As a person’s age increases, so does the risk of them developing dementia.

Rates of diagnosis are improving but many people with dementia are thought to still be undiagnosed.


Currently there is no cure for dementia.

But new drugs can slow down its progression and the earlier it is spotted the more effective treatments are.

Source: Alzheimer’s Society 

Dementia is an umbrella term used to describe a range of progressive neurological disorders which impact memory, thinking and behaviour.  

In one study, published in Frontiers in Psychology, scientists had 63 over-60s who spoke at least two languages of various fluency perform a cognitive test.

The research was carried out by HSE University in Moscow and Northumbria University. 

Participants were asked to perform a ‘Flanker Test’ to assess their cognitive skills. 

It times people’s ability to identify the direction of an arrow in the centre of a line of other arrows and shapes.

This test is designed to test people’s reaction time and ability to quickly decipher patterns. As people age these cognitive abilities generally deteriorate.  

Participants were also asked to fill in questionnaire as part of the study, which asked questions which included how long they had spoken a second language and their level of proficiency.

People who had spoken a second language for longer, and considered themselves more fluent, performed better, the results suggested.

Proficiency in a second language was noted as playing a greater role in better test performance than the length-of-time knowing it, the authors said.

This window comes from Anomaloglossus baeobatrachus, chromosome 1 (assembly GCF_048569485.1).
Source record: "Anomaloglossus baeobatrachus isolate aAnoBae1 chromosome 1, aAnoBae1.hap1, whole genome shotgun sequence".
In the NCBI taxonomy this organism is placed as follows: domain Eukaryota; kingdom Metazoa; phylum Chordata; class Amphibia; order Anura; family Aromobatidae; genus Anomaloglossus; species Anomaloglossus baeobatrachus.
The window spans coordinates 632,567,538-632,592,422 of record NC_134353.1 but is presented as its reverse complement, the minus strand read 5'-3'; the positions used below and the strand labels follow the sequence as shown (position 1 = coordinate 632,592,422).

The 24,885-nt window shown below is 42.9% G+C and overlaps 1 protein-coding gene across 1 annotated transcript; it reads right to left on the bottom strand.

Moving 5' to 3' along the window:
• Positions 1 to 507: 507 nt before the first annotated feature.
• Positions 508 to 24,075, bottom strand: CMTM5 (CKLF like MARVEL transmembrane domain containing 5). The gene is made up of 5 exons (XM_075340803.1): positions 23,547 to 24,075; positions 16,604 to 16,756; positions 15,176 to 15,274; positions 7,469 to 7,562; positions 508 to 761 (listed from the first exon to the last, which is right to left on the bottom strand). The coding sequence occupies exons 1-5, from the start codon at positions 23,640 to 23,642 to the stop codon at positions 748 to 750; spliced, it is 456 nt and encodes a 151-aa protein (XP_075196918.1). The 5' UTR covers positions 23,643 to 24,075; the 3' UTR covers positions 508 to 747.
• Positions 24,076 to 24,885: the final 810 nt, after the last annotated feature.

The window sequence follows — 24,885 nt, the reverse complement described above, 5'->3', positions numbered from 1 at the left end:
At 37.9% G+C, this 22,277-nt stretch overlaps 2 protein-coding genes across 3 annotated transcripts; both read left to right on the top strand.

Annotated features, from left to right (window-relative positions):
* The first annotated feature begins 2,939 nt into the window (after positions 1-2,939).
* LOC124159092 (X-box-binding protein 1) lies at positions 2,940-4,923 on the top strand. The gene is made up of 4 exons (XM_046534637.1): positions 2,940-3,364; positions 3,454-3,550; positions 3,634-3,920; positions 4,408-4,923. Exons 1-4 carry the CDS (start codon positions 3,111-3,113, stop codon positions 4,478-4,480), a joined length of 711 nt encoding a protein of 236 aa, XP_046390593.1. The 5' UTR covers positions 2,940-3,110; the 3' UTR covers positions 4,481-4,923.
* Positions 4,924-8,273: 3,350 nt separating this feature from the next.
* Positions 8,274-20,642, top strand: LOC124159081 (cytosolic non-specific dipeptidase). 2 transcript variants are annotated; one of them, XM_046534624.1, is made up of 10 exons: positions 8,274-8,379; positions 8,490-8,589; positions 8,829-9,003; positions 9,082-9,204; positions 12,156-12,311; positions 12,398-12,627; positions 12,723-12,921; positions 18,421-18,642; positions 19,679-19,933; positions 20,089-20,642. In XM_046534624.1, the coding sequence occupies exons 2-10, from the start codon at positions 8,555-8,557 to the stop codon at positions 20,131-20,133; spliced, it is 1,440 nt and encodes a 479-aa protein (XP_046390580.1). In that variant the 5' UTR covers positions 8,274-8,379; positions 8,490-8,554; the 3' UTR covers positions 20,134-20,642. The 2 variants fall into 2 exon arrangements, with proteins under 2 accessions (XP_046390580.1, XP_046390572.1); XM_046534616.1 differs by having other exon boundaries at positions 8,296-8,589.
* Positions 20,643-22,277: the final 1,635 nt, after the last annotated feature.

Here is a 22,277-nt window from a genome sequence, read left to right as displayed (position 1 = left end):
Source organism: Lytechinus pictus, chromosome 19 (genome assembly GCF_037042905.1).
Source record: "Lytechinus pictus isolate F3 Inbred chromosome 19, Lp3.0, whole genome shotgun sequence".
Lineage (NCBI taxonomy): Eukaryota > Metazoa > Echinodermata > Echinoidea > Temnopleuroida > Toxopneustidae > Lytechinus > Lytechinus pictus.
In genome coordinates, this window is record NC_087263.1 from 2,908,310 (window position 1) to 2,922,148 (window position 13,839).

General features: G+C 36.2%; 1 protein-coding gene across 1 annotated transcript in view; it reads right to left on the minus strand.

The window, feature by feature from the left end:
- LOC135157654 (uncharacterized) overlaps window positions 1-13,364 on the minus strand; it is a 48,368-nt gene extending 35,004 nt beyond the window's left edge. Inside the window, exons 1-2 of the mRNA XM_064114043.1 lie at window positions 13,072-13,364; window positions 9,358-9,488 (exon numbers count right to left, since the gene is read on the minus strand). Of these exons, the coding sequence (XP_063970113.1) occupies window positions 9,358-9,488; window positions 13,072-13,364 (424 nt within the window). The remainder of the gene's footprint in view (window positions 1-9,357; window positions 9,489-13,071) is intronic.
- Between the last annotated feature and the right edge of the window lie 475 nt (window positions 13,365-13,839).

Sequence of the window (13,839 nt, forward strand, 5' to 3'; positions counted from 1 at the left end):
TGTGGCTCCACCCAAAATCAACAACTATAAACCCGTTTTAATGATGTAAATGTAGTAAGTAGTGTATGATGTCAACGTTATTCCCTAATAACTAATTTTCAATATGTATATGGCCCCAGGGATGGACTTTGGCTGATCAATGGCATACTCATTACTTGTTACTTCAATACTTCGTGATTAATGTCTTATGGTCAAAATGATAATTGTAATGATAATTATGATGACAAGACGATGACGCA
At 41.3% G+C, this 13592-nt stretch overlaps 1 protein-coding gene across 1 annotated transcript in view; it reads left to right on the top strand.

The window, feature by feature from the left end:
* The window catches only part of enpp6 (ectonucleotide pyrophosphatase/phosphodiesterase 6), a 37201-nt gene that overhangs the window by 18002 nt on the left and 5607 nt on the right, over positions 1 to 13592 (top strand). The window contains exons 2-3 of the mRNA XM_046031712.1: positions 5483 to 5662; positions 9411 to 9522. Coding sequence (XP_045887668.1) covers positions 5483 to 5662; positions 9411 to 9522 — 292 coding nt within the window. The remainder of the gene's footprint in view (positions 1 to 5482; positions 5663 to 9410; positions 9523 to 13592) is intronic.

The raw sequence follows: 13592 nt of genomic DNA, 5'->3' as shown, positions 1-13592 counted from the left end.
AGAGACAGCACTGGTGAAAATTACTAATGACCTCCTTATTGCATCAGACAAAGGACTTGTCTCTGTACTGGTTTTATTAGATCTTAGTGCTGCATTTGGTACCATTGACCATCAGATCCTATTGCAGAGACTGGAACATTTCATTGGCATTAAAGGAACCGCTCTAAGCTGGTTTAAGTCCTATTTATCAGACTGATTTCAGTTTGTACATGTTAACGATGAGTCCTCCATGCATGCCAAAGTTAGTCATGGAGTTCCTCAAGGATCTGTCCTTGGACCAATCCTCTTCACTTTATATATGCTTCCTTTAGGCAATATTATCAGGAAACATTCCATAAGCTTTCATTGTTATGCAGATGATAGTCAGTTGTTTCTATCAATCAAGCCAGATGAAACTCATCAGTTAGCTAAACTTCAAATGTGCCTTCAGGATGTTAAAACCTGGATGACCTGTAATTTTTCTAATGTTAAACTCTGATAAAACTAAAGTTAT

Mr Gallo was also an author in review of data on bilingualism and cognitive decline published in the sister journal Frontiers in Human Neuroscience. 

In this review they pointed to three recent meta-analyses that showed bilingualism is related to a later onset of dementia diagnosis, of between five to seven years.   

Mr Gallo said that considering there is no current cure for dementia and brain aging in general finding ways to slow its onset is of critical importance.  

‘There are no really effective drugs available today to prevent or slow down brain ageing,’ he said.

‘It takes enormous financial resources to develop pharmaceutical treatments.

‘Therefore, finding and researching alternative, non-drug ways to slow down cognitive ageing should become a priority in science.’

He said in the future he wants to examine if specific language pairs of bilingualism are more effective at slowing cognitive decline than others. 

The researchers were also keen to highlight that being bilingual is not sure fire way to avoid or delay conditions like dementia by itself, with various other factors at play such as family history or other lifestyle factors.  

The idea that being able to speak at least two languages can prevent dementia has been widely floated around in recent years.  

Experts believe keeping the brain active — by switching between languages — may provide a form of ‘cognitive reserve’.